now Orion has risen quite high, his belt (3 stars) are visible, i saw a fuzzy patch to the right and zero into the area, i saw a star cluster and a very cloudy patch. Desmond said his scope could see that patch as well. I suppose that is a nebular. it was nice to just roam around aimlessly in that area as there are lots of stars. while enjoying the whole Orion constellation, i saw a second meteor, this time orange in colour like the first meteor i saw during my first bedroom obs.. same southeast direction, and the meteor going in the same trajectory, east to south. Southern Delta still has a little spark left.

As the low clouds lined the horizon, Jupiter rose. from a sudden break in the clouds, i saw a bright object in the east. no doubt, jupiter! quickly i zero to the planet and saw it thru the 20 mm. Calling Desmond to have a look, was fascinated by its view n its 4 moons. then clouds covered the view again, for half an hour, Jupiter was playing hide n seek. as it rose even higher, i switched to a 4 mm with the 2x barlow n now the bands starts to show and it was still a sight to behold! sadly the GRS is still not visible. even on a 4 mm lens, the bands were still visible.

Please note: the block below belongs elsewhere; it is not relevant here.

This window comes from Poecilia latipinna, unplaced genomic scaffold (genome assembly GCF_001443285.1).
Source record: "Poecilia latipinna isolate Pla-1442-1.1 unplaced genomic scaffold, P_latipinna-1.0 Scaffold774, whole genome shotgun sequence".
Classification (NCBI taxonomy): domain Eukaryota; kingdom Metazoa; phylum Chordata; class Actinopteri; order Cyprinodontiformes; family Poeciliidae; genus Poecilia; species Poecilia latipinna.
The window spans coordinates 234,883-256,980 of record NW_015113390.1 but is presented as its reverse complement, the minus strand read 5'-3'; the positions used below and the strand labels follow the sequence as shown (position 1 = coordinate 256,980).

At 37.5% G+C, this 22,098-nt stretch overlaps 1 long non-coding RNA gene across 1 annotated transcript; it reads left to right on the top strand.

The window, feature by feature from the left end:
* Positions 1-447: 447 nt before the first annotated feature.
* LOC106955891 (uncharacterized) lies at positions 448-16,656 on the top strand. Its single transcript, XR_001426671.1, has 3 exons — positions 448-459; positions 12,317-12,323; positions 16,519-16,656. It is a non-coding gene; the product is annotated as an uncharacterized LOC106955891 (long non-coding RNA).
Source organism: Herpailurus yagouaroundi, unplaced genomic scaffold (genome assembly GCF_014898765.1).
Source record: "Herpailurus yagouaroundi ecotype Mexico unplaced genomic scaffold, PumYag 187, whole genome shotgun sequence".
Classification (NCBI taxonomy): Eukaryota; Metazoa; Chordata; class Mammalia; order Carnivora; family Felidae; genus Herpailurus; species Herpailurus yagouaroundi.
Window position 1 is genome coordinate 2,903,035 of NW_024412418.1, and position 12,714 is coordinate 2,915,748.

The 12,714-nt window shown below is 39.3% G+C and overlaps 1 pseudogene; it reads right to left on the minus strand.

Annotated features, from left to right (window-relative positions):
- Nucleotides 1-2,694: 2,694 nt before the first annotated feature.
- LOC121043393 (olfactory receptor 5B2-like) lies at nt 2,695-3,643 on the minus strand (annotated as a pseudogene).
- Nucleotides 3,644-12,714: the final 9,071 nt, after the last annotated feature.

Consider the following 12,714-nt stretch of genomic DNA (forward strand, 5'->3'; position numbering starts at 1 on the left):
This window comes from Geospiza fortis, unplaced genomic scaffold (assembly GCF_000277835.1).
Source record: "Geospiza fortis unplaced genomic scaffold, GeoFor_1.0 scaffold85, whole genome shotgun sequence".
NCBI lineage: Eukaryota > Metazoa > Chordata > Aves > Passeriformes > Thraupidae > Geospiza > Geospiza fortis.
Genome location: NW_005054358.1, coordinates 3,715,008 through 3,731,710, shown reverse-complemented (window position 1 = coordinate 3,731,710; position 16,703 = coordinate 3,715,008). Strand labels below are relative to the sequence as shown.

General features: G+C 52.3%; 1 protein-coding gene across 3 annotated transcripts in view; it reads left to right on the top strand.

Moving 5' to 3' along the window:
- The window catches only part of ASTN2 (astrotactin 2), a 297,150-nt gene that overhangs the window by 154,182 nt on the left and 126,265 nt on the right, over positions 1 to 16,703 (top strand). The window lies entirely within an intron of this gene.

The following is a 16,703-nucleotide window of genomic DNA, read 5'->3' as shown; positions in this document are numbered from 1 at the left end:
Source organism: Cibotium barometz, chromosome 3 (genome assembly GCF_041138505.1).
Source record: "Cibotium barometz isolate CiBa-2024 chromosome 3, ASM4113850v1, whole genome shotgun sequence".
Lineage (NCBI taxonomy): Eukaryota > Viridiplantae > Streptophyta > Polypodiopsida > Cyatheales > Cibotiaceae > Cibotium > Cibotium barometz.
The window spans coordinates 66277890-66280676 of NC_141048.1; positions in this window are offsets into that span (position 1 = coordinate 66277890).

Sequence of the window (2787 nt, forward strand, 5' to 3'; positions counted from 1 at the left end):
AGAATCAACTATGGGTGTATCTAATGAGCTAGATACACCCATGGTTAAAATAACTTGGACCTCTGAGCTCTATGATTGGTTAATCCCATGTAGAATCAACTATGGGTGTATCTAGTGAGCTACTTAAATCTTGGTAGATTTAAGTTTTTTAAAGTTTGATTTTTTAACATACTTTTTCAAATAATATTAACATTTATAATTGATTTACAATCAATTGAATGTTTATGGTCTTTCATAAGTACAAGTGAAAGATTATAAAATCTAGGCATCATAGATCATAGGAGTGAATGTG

Mars will be rising in an hour's time. why not just wait on for a while more. Desmond said it will be very difficult to see Mars, but i was determined, just 1 hour. should be worth the wait. At first, it was faint. I thought i saw a reddish dot, then it disappeared. it was tough trying to zero in on an object that appears to be there, yet disappears altogether when u try to focus on it. finally after a while getting a hang of the viewing, i managed to centered it on a 20 mm. it was a tiny red ball. then view it with a 4 mm with a barlow. wow.. is that you, Curiosity, i see? no, i wished. Mars was a tiny red ball the size of a pin head.about 2 mm wide. the red dusty planet.